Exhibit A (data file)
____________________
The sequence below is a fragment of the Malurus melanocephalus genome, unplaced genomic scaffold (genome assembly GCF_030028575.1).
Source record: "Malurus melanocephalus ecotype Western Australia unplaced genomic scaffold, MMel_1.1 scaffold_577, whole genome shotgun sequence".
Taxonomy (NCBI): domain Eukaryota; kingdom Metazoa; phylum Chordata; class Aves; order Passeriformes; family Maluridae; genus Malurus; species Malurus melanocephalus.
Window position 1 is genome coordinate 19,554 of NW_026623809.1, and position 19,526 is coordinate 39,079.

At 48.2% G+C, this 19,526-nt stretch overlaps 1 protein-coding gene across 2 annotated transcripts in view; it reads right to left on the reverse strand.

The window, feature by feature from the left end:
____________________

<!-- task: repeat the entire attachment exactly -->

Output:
The sequence below is a fragment of the Malurus melanocephalus genome, unplaced genomic scaffold (genome assembly GCF_030028575.1).
Source record: "Malurus melanocephalus ecotype Western Australia unplaced genomic scaffold, MMel_1.1 scaffold_577, whole genome shotgun sequence".
Taxonomy (NCBI): domain Eukaryota; kingdom Metazoa; phylum Chordata; class Aves; order Passeriformes; family Maluridae; genus Malurus; species Malurus melanocephalus.
Window position 1 is genome coordinate 19,554 of NW_026623809.1, and position 19,526 is coordinate 39,079.

At 48.2% G+C, this 19,526-nt stretch overlaps 1 protein-coding gene across 2 annotated transcripts in view; it reads right to left on the reverse strand.

The window, feature by feature from the left end: